Government to spend big on carbon capture

The Federal Government is set to spend $120 million testing carbon capture and storage technology.

The Federal Government has announced that will allocate a slice of its $2 billion Carbon Capture and Storage (CCS) Flagship Program to testing the technology’s viability at four projects around the country.

Federal Minister for Resources and Energy Martin Ferguson yesterday announced the Government will spend up to $120 million on pre-feasibility work to further assess clean coal at coal-fired power stations in Queensland, Victoria and Western Australia.

The short-listed projects are the Collie South West Hub project southwest of Perth, the CarbonNet project in Victoria’s Latrobe Valley, the Wandoan power plant project northwest of Brisbane and the ZeroGen power plant project west of Gladstone in Queensland.

Ferguson said that the commercial development of CCS technology is vital to the global fight against climate change.

Queensland Resources Council chief executive Michael Roche said the timing of the announcement is significant given the United Nations climate change talks getting under way in Copenhagen.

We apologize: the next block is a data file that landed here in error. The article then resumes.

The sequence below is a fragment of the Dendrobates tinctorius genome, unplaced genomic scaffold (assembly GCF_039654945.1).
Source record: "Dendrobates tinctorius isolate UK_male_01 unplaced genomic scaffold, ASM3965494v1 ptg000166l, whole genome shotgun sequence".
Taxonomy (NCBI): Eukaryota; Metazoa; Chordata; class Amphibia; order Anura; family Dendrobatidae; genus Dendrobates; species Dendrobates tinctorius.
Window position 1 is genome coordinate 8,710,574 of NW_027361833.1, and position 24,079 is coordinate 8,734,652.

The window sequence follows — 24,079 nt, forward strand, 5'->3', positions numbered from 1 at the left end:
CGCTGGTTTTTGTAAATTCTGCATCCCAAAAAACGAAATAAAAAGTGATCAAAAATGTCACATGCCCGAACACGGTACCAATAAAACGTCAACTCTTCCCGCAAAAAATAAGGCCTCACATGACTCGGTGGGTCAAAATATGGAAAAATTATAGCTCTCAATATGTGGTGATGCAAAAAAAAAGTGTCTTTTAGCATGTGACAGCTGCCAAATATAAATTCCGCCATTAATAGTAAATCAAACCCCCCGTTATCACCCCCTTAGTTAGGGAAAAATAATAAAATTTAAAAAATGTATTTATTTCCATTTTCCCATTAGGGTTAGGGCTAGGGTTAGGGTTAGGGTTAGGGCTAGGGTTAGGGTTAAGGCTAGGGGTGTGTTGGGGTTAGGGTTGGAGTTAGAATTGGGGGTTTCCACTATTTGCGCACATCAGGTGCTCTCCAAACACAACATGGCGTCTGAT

“Our representatives at the Copenhagen climate talks have a positive story to tell their counterparts from around the world,” he said.

“With global energy forecasts pointing to increased fossil fuel consumption in the coming decades, large scale carbon capture and storage for coal and gas-fired power stations is a necessity if we are to have a realistic chance of managing carbon dioxide emissions.”

Ferguson said that the projects will need to prove the feasibility of the technology by 2011.

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